The Sandpit


07 Aug

            I have a cousin who moved to Caribou, Maine. It's about as far north as you can go, without being in Canada. If you've ever been to Caribou, you know that it is a land of rolling hills, and wide, flat riverbeds. In some ways, it is very similar to what Bergen County must have looked like in its early days, because if you drive over to Summit Avenue in Hackensack, and find a spot where you can look toward the west and have a clear view of the horizon, you'll see the same kind of hills you would see in Caribou. It's hard to know that, driving around our roads here in New Jersey, because everything seems so flat.

            The same is true for Rochelle Park. If you go to the end of Thiem, you'll come to a spot overlooking Carlock Field. Standing at the end of Thiem, you can look across and see that it once continued on the other side of Carlock. In fact, that little stretch of Road that ends with the rec building, is also called Thiem. At one time, the two were obviously connected, although it could have been nothing more than a dirt road or a trail of some sort. Looking at Carlock field from any angle, it's obvious that it was once a gently sloping hill, like Chestnut, from the top of Thiem to what would be the bottom of the hill at the rec hall on the other side.

            When I was a kid, Carlock used to be called "the sandpit." I still remember playing on the steam shovel that was parked there, and looking for polywogs in the shallow scoops of sand that filled with water when it rained in the spring. There were blackberry bushes at the base of the hill below Thiem, and the edge of the sandpit on the West Oldis Street side, was covered with what we called "scrub bushes," a thorny mess that nonetheless became a favorite playing spot. Somehow, we managed to carve out cave-like spots in the brambles where we could chase rabbits, or use for hiding places, or simply sit and imagine ourselves in a different world. This was after most of the newer houses had been built on West Oldis, so the sandpit became a magnet for all of the kids in the neighborhood, including those we hadn't even met.

            Unknown to us, route 17 was being built on the other side of town, and all of the dirt required to elevate it had been dug out of the hill connecting the two Thiems, which created the sandpit. By the time we began playing in it, the steam shovel had been abandoned, and became something to climb on and pretend driving.

            In the winter, the sandpit was the only place in town to do some serious sleigh-riding. The steam shovel had created two great hills. The most popular was the one off of Chestnut. It had a more gentle slope to it, and yet the ride down the hill was steep enough to carry a sled half-way across the pit. The second hill, just below Thiem, was a very sharp drop from top to bottom. Maybe that's why it was known as "suicide hill," because riding a sled down that one was like jumping off a cliff. There was nothing gentle about the slope, and anyone brave enough to try it experienced a very sudden and abrupt landing at the end of the ride.

            After my parents passed away, my sisters and I had the bittersweet task of sorting through some of the mementos and things they had left behind. I had remembered my mother teasing me about a note I had written when I was probably 9 or 10 years old. The note was written in pencil on a piece of shirt cardboard, about the size of today's printer paper. My father used to take his shirts to Topps Cleaners on Passaic Street, which no longer exists, and they would come back neatly starched and folded over a piece of grey cardboard. That is where we got the term. We saved the cardboard for crayons and assorted cut and glue projects, so it was probably the most handy thing I could find to scribble my note.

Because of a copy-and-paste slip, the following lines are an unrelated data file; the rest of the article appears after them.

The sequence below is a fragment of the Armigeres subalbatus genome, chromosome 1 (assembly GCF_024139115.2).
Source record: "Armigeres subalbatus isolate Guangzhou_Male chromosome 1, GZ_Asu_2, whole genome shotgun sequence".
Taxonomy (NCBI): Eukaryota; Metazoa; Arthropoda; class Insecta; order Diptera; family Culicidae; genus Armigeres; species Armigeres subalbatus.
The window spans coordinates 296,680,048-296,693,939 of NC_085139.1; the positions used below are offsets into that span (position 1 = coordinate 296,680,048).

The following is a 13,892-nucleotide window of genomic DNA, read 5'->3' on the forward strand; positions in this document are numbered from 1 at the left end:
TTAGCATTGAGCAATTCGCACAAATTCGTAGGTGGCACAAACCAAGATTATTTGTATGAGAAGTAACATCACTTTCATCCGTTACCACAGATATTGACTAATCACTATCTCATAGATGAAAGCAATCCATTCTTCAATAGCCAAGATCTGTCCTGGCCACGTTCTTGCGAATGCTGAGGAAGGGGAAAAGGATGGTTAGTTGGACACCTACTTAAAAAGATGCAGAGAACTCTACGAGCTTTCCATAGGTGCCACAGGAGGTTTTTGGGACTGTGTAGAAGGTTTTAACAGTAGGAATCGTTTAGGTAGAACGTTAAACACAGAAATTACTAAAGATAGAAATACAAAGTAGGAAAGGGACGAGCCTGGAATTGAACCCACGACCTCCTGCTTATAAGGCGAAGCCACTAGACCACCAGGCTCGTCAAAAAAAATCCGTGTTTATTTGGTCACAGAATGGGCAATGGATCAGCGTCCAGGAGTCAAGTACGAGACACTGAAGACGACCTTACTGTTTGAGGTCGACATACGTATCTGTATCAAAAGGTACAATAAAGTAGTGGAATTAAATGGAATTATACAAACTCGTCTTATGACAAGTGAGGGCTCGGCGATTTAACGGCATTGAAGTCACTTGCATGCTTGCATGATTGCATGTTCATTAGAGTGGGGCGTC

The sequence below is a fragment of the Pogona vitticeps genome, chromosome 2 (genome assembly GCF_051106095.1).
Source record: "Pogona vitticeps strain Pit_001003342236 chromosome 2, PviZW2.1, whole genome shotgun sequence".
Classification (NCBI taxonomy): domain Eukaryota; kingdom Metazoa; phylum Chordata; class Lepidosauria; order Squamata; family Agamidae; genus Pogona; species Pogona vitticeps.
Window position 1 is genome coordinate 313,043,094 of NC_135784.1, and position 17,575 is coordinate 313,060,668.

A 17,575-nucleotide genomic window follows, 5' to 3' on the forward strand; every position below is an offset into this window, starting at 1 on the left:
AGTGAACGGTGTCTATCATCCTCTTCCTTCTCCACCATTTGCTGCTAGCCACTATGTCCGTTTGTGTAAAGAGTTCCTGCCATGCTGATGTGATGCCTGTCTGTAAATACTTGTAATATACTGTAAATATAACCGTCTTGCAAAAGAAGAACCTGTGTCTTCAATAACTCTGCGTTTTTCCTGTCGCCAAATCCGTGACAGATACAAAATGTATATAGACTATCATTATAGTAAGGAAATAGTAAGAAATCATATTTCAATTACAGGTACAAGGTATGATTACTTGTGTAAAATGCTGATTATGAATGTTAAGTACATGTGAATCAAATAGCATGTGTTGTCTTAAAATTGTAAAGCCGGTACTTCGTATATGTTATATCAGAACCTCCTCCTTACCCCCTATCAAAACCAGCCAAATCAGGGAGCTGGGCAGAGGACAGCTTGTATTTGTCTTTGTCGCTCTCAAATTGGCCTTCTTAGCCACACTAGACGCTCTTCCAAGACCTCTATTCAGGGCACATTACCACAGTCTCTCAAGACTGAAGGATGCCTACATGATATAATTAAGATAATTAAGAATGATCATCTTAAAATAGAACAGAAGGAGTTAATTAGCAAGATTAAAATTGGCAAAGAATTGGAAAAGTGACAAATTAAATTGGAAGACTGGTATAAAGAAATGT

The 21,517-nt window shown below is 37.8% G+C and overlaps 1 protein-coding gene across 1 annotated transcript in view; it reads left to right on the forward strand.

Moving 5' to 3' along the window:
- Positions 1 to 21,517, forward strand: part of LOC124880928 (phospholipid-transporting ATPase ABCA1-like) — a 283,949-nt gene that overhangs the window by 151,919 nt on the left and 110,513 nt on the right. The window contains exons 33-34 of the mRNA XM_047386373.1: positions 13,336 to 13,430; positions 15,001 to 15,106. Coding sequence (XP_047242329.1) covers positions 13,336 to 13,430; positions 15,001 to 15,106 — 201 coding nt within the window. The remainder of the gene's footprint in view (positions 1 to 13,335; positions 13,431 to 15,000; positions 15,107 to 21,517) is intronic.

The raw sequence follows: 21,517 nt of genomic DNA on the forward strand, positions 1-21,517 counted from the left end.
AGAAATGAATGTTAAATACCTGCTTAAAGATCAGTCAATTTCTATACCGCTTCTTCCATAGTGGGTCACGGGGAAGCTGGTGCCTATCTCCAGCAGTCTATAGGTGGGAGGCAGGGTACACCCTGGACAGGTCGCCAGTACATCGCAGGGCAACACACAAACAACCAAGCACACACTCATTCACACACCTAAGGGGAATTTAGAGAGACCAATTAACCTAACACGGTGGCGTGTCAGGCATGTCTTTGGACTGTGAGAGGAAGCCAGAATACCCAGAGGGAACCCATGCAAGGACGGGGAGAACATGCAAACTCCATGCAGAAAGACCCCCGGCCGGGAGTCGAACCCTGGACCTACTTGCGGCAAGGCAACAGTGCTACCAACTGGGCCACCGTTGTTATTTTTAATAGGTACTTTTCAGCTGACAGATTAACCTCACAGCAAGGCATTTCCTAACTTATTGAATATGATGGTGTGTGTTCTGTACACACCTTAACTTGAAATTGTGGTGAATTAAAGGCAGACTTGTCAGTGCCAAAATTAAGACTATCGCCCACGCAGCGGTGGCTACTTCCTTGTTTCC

"Went to the sandpit. I brang my mitt."

            I found that note tucked away in a box of assorted photos my parents had kept, along with cards my sisters and I had written to them over the years, or made ourselves, and it brought back memories of the day I had written it.

            It was the first day of Little League tryouts, around 1952. In anticipation of playing, my father had taken me to a sporting goods store in Clifton and bought me a catcher's mitt, and a bottle of neatsfoot oil. I remember pouring the oil on, and rubbing it in for weeks ahead of time, and playing catch with my father on the front lawn, wishing the weather was a lot warmer than it was.

            By the time the tryouts began, the steam shovel was gone, and a small backstop had been built at the southeast corner of the sandpit. It became the Little League field, and there were enough boys to go around to make up at least 4 teams that I remember, so everyone "made the team." I think it was the first time in Rochelle Park that a whole generation of boys proudly donned uniforms, provided by the Police Athletic League, or P.A.L. for short, and learned to play ball.

            The sandpit has changed over the years. The hills are ringed with concrete walls halfway down the slopes now, the sand has been covered with some form of synthetic turf, two new backstops were erected, and wire "safety fences" pretty much enclose the entire field. I don't know why the town thought it was necessary to  make it into something so unattractive. I miss the scrubbiness of the place. It was such a natural playground that every time it snows, and I look down from the top of Chestnut Street, I can't help but feel sorry for the newest generation of kids. They will never enjoy the days when every kid in town--or so it seemed--would show up at the sandpit to go sleigh riding down the best hills in town. 


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